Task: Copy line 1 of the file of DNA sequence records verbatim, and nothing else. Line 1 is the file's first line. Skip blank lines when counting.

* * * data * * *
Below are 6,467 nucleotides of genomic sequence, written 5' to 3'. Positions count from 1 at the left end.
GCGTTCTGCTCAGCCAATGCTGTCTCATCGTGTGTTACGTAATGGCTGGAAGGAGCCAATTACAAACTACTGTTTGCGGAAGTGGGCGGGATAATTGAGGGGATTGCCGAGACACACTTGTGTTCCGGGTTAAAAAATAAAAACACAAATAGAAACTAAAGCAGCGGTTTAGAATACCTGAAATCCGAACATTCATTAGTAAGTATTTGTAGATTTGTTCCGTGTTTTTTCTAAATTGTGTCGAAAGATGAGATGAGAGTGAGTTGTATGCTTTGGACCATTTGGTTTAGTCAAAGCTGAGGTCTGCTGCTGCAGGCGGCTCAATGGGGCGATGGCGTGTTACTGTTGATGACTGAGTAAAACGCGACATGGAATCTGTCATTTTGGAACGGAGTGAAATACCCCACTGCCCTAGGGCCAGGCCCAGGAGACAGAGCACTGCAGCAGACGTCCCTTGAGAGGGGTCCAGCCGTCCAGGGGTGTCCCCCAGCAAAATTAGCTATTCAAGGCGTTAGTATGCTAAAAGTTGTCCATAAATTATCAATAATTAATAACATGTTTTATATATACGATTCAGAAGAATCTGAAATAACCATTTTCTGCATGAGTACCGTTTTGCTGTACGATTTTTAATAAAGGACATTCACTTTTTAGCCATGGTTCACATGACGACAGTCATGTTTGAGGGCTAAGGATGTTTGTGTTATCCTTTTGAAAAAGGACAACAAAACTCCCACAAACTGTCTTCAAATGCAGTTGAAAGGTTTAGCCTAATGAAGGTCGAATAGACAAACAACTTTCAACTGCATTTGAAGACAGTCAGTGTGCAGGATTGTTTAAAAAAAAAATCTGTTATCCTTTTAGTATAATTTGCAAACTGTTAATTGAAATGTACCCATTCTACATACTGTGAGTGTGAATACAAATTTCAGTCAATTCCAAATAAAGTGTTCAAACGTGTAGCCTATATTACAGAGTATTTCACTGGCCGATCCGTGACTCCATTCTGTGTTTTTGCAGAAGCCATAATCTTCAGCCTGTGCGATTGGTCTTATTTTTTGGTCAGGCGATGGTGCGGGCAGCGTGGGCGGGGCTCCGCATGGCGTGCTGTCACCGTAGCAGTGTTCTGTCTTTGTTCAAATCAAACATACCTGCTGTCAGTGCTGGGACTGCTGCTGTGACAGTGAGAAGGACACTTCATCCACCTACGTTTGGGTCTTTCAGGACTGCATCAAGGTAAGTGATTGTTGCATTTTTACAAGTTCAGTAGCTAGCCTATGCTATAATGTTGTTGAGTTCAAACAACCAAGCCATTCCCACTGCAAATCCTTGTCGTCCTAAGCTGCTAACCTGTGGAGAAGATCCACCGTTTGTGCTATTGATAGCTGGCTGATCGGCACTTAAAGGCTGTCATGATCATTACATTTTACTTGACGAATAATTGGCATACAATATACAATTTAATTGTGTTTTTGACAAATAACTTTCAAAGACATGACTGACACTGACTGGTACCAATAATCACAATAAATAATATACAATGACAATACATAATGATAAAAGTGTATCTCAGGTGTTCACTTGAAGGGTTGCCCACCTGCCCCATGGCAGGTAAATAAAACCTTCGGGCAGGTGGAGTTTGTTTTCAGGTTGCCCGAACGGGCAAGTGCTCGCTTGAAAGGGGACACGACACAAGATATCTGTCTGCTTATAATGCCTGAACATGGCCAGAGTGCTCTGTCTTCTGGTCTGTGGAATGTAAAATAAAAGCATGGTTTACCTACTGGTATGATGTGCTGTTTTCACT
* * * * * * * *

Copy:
Below are 6,467 nucleotides of genomic sequence, written 5' to 3'. Positions count from 1 at the left end.